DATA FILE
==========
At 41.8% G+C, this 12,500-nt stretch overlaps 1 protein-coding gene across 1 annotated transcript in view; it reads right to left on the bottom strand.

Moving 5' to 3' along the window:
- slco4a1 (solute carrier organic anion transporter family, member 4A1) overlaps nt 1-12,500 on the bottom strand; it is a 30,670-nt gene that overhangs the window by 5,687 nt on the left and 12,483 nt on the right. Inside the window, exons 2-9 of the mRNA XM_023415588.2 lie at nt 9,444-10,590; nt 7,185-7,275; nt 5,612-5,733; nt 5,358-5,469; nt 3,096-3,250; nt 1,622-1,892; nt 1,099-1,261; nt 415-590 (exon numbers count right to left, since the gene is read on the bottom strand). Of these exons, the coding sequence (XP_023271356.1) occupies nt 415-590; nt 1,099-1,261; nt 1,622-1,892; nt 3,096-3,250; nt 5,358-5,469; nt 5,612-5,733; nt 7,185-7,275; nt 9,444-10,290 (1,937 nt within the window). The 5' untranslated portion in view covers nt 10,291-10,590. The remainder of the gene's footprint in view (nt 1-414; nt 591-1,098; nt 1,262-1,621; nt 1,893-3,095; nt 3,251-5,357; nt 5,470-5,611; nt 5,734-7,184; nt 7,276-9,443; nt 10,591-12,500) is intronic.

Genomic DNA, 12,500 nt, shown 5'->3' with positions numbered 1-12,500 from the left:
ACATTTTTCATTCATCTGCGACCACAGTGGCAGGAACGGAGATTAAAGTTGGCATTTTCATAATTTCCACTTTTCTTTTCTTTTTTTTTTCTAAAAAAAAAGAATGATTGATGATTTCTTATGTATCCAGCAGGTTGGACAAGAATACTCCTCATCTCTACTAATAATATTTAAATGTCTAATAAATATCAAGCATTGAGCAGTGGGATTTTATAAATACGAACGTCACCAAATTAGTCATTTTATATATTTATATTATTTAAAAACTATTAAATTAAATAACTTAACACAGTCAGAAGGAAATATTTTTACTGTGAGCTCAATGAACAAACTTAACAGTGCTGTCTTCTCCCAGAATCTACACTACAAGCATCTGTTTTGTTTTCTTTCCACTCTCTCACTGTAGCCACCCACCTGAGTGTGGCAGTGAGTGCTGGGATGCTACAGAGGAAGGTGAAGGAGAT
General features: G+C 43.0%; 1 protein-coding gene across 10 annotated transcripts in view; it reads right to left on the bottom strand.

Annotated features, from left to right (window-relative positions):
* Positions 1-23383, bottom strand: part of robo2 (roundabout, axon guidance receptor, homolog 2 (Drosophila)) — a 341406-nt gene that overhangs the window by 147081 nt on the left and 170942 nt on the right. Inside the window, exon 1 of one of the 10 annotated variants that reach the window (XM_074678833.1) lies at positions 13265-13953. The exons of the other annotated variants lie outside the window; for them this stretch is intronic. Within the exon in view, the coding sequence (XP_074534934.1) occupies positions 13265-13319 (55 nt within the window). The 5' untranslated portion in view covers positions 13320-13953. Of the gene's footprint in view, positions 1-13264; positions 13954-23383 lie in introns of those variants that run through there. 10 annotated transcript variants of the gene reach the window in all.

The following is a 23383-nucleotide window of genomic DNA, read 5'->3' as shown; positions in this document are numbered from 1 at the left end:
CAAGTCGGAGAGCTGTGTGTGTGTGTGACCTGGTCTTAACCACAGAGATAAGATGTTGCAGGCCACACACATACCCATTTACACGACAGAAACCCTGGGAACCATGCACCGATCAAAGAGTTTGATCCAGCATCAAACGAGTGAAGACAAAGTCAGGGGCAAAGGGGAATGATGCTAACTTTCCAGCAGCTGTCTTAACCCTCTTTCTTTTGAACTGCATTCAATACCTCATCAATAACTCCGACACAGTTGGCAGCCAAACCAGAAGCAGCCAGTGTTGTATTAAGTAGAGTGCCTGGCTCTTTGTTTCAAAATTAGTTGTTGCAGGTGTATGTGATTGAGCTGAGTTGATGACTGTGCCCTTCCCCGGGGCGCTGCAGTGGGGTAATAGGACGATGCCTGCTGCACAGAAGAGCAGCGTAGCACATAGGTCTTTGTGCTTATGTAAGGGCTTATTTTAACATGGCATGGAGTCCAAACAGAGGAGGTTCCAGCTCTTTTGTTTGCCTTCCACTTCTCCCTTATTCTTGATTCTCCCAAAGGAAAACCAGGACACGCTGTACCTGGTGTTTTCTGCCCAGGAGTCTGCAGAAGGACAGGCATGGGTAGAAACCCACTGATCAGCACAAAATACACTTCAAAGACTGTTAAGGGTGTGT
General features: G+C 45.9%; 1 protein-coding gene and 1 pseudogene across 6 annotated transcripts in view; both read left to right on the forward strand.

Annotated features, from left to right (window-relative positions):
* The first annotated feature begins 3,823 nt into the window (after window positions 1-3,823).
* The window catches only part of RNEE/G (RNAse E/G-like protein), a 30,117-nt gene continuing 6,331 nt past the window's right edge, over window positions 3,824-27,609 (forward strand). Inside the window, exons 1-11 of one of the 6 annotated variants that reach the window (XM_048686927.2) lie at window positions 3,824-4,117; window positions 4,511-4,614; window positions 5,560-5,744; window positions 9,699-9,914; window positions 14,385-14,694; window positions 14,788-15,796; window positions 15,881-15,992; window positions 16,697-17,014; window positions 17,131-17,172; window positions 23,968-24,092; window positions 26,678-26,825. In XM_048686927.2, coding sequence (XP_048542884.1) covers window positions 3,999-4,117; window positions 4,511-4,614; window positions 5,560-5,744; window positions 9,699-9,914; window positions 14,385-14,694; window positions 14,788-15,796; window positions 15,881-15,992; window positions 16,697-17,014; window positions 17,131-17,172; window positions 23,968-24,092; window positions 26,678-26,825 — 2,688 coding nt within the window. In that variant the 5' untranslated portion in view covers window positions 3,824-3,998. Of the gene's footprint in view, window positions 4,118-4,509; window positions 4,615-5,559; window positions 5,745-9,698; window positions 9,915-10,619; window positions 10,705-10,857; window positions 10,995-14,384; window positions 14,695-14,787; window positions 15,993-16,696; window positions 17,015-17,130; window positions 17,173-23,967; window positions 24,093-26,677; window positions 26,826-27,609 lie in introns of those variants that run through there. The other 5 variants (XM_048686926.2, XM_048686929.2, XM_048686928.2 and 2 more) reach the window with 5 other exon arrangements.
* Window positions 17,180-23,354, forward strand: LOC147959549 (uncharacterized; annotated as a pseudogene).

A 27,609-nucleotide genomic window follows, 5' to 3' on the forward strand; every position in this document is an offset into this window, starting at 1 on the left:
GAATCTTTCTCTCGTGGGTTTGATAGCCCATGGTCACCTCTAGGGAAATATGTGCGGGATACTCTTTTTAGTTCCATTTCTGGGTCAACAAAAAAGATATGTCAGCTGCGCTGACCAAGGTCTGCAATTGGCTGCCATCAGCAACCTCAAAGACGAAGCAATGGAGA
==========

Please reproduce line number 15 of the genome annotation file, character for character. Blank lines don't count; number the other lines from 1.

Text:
* Window positions 17,180-23,354, forward strand: LOC147959549 (uncharacterized; annotated as a pseudogene).